Home > CAPEC List > CAPEC-313: Passive OS Fingerprinting (Version 2.10)  

CAPEC-313: Passive OS Fingerprinting

 
Passive OS Fingerprinting
Definition in a New Window Definition in a New Window
Attack Pattern ID: 313
Abstraction: Standard
Status: Stable
Completeness: Complete
Presentation Filter:
+ Summary

An adversary engages in activity to detect the version or type of OS software in a an environment by passively monitoring communication between devices, nodes, or applications. Passive techniques for operating system detection send no actual probes to a target, but monitor network or client-server communication between nodes in order to identify operating systems based on observed behavior as compared to a database of known signatures or values. While passive OS fingerprinting is not usually as reliable as active methods, it is generally better able to evade detection.

+ Target Attack Surface

Target Attack Surface Description

Targeted OSI Layers: Network Layer Transport Layer Application Layer

Target Attack Surface Localities

Server-side

Target Attack Surface Types: Host

Target Functional Services

Target Functional Service 1: None
Protocol 1: Any
Related Protocol: Internet Protocol
Relationship Type
Uses Protocol
Related Protocol: User Datagram Protocol
Relationship Type
Uses Protocol
Related Protocol: Internet Control Messaging Protocol
Relationship Type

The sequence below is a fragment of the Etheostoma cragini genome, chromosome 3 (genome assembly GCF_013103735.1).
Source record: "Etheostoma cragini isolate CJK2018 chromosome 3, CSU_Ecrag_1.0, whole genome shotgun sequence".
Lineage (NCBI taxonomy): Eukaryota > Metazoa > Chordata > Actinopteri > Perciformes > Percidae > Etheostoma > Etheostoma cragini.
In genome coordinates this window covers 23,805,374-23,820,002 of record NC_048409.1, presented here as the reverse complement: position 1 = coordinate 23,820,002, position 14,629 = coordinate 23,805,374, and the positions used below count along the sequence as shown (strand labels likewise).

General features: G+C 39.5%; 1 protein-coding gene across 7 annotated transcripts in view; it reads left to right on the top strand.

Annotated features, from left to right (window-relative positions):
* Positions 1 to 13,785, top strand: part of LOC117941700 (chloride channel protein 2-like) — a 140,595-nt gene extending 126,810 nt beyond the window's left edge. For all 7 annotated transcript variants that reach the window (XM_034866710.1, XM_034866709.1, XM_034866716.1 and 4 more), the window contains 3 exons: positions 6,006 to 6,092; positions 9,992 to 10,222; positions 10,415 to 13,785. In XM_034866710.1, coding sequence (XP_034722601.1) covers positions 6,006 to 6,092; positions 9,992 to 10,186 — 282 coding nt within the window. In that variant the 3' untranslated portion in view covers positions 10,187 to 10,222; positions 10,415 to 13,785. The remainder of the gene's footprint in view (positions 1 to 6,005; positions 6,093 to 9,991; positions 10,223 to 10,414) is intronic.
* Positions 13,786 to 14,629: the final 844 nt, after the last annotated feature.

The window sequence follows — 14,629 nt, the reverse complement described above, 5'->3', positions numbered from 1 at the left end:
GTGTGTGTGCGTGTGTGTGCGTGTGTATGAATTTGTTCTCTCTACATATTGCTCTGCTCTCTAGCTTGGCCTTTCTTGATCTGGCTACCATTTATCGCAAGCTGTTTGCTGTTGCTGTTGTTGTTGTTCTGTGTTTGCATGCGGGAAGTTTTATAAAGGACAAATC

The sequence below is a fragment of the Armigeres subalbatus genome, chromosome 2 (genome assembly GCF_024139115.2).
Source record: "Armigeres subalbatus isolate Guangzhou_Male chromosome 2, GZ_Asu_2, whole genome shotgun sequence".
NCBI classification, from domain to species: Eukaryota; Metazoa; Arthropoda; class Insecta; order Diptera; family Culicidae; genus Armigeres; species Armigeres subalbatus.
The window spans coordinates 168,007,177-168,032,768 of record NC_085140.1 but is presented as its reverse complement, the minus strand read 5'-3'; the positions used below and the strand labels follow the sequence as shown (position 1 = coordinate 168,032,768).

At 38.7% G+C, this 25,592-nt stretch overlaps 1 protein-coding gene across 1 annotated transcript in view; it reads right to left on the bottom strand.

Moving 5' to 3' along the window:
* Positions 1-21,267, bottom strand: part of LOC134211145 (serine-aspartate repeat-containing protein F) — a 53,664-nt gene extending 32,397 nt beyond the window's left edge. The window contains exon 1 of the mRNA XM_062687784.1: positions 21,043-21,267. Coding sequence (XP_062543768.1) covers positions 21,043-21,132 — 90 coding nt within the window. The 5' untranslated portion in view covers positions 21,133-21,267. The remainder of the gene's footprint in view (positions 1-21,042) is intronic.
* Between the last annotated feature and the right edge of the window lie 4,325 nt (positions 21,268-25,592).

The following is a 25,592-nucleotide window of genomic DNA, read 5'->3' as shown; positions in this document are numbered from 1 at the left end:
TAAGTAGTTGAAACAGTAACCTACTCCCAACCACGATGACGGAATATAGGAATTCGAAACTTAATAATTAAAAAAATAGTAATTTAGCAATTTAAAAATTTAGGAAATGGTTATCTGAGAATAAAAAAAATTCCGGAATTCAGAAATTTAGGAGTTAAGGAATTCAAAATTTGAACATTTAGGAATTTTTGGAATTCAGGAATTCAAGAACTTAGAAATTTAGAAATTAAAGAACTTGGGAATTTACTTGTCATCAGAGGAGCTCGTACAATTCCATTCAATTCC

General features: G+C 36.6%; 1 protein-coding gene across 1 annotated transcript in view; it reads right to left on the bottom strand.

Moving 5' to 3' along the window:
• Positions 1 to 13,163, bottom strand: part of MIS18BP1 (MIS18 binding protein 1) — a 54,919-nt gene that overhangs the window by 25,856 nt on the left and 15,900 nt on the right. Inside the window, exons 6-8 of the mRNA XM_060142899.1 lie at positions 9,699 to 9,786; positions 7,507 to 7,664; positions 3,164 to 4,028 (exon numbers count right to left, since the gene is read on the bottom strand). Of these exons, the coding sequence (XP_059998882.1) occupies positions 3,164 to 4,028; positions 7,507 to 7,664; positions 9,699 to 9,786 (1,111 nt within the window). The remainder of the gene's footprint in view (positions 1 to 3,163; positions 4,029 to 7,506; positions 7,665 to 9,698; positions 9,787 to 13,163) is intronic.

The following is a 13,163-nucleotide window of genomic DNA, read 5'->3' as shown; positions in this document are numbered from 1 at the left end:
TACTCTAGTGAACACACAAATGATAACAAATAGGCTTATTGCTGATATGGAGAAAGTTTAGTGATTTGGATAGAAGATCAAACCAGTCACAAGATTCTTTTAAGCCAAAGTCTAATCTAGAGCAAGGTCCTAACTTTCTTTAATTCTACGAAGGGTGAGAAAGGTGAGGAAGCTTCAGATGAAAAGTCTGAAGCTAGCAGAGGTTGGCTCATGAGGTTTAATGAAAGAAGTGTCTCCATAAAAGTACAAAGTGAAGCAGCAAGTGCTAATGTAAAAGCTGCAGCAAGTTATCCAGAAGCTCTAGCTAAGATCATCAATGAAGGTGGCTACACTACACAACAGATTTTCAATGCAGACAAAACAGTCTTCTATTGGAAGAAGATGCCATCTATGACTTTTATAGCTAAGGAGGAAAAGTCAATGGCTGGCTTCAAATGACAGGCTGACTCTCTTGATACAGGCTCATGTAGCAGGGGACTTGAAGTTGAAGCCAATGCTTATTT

Uses Protocol
Related Protocol: Transmission Control Protocol
Relationship Type
Uses Protocol
+ Attack Prerequisites
  • The ability to monitor network communications.

    Access to at least one host, and the privileges to interface with the network interface card.

+ Typical Severity

Low

+ Typical Likelihood of Exploit

Likelihood: High

+ Resources Required

Any tool capable of monitoring network communications, like a packet sniffer (e.g., Wireshark)

+ Attack Motivation-Consequences
ScopeTechnical ImpactNote
Confidentiality
Read application data
Confidentiality
Access_Control
Authorization
Hide activities
+ References
[R.313.1] [REF-20] Stuart McClure, Joel Scambray and George Kurtz. "Hacking Exposed: Network Security Secrets & Solutions". Chapter 2: Scanning, pg. 56. 6th Edition. McGraw Hill. 2009.
[R.313.2] [REF-21] Defense Advanced Research Projects Agency Information Processing Techniques Office and Information Sciences Institute University of Southern California. "RFC793 - Transmission Control Protocol". Defense Advanced Research Projects Agency (DARPA). September 1981. <http://www.faqs.org/rfcs/rfc793.html>.
[R.313.3] [REF-22] Gordon "Fyodor" Lyon. "Nmap Network Scanning: The Official Nmap Project Guide to Network Discovery and Security Scanning". Chapter 8. Remote OS Detection. 3rd "Zero Day" Edition,. Insecure.com LLC. 2008.
[R.313.4] [REF-10] Gordon "Fyodor" Lyon. "The Art of Port Scanning". Volume: 7, Issue. 51. Phrack Magazine. 1997. <http://www.phrack.org/issues.html?issue=51&id=11#article>.
+ Content History
Submissions
SubmitterOrganizationDateSource
CAPEC Content TeamThe MITRE Corporation2014-06-23Internal_CAPEC_Team
Modifications
ModifierOrganizationDateCommentsSource
CAPEC Content TeamThe MITRE Corporation2017-05-01Updated Attack_Motivation-Consequences, Attack_Prerequisites, Description Summary, Related_Attack_Patterns, Resources_Required, Typical_Likelihood_of_ExploitInternal
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Page Last Updated or Reviewed: May 01, 2017